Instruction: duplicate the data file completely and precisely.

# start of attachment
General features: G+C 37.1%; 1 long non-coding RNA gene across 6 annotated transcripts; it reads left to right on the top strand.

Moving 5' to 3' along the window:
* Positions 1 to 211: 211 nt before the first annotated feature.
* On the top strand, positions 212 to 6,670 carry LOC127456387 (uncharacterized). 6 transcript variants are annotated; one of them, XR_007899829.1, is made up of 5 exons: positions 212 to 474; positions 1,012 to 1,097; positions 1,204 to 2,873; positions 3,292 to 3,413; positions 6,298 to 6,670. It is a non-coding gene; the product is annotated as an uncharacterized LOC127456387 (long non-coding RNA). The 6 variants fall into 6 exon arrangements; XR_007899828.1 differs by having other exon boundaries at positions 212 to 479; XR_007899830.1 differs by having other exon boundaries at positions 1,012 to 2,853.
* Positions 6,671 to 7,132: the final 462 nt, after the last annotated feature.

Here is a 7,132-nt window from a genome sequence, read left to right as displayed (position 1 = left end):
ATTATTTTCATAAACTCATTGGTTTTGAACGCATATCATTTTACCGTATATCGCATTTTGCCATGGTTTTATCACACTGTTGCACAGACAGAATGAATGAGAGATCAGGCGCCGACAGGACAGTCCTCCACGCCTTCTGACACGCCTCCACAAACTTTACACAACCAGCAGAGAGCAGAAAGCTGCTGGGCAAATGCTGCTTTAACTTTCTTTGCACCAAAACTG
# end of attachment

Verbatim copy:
General features: G+C 37.1%; 1 long non-coding RNA gene across 6 annotated transcripts; it reads left to right on the top strand.

Moving 5' to 3' along the window:
* Positions 1 to 211: 211 nt before the first annotated feature.
* On the top strand, positions 212 to 6,670 carry LOC127456387 (uncharacterized). 6 transcript variants are annotated; one of them, XR_007899829.1, is made up of 5 exons: positions 212 to 474; positions 1,012 to 1,097; positions 1,204 to 2,873; positions 3,292 to 3,413; positions 6,298 to 6,670. It is a non-coding gene; the product is annotated as an uncharacterized LOC127456387 (long non-coding RNA). The 6 variants fall into 6 exon arrangements; XR_007899828.1 differs by having other exon boundaries at positions 212 to 479; XR_007899830.1 differs by having other exon boundaries at positions 1,012 to 2,853.
* Positions 6,671 to 7,132: the final 462 nt, after the last annotated feature.

Here is a 7,132-nt window from a genome sequence, read left to right as displayed (position 1 = left end):
ATTATTTTCATAAACTCATTGGTTTTGAACGCATATCATTTTACCGTATATCGCATTTTGCCATGGTTTTATCACACTGTTGCACAGACAGAATGAATGAGAGATCAGGCGCCGACAGGACAGTCCTCCACGCCTTCTGACACGCCTCCACAAACTTTACACAACCAGCAGAGAGCAGAAAGCTGCTGGGCAAATGCTGCTTTAACTTTCTTTGCACCAAAACTG